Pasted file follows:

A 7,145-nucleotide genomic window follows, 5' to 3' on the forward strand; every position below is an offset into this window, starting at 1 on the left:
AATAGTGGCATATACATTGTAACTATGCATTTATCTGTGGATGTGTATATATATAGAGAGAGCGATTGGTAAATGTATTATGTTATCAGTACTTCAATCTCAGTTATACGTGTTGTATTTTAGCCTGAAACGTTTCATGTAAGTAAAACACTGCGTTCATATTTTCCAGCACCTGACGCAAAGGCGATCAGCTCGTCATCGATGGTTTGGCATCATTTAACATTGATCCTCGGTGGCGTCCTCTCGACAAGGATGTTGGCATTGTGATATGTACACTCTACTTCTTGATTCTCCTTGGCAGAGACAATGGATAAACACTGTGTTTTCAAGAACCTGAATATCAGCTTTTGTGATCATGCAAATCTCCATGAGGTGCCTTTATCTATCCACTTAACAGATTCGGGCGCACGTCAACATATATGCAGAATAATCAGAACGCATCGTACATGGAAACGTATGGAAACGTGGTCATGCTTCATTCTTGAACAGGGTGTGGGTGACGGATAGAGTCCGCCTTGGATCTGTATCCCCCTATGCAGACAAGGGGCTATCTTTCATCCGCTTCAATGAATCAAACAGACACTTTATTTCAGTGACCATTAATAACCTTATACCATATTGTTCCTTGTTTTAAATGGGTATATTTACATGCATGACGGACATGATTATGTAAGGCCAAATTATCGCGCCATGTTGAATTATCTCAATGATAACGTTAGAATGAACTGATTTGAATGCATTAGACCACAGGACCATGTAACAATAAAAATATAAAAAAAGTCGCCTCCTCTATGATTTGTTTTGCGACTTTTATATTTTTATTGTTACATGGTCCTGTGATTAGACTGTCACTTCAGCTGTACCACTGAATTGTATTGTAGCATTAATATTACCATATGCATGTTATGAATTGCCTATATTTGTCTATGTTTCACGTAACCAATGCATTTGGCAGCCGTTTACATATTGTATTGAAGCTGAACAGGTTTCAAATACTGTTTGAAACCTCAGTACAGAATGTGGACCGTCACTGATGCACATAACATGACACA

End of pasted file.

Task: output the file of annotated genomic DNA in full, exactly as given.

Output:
A 7,145-nucleotide genomic window follows, 5' to 3' on the forward strand; every position below is an offset into this window, starting at 1 on the left:
AATAGTGGCATATACATTGTAACTATGCATTTATCTGTGGATGTGTATATATATAGAGAGAGCGATTGGTAAATGTATTATGTTATCAGTACTTCAATCTCAGTTATACGTGTTGTATTTTAGCCTGAAACGTTTCATGTAAGTAAAACACTGCGTTCATATTTTCCAGCACCTGACGCAAAGGCGATCAGCTCGTCATCGATGGTTTGGCATCATTTAACATTGATCCTCGGTGGCGTCCTCTCGACAAGGATGTTGGCATTGTGATATGTACACTCTACTTCTTGATTCTCCTTGGCAGAGACAATGGATAAACACTGTGTTTTCAAGAACCTGAATATCAGCTTTTGTGATCATGCAAATCTCCATGAGGTGCCTTTATCTATCCACTTAACAGATTCGGGCGCACGTCAACATATATGCAGAATAATCAGAACGCATCGTACATGGAAACGTATGGAAACGTGGTCATGCTTCATTCTTGAACAGGGTGTGGGTGACGGATAGAGTCCGCCTTGGATCTGTATCCCCCTATGCAGACAAGGGGCTATCTTTCATCCGCTTCAATGAATCAAACAGACACTTTATTTCAGTGACCATTAATAACCTTATACCATATTGTTCCTTGTTTTAAATGGGTATATTTACATGCATGACGGACATGATTATGTAAGGCCAAATTATCGCGCCATGTTGAATTATCTCAATGATAACGTTAGAATGAACTGATTTGAATGCATTAGACCACAGGACCATGTAACAATAAAAATATAAAAAAAGTCGCCTCCTCTATGATTTGTTTTGCGACTTTTATATTTTTATTGTTACATGGTCCTGTGATTAGACTGTCACTTCAGCTGTACCACTGAATTGTATTGTAGCATTAATATTACCATATGCATGTTATGAATTGCCTATATTTGTCTATGTTTCACGTAACCAATGCATTTGGCAGCCGTTTACATATTGTATTGAAGCTGAACAGGTTTCAAATACTGTTTGAAACCTCAGTACAGAATGTGGACCGTCACTGATGCACATAACATGACACA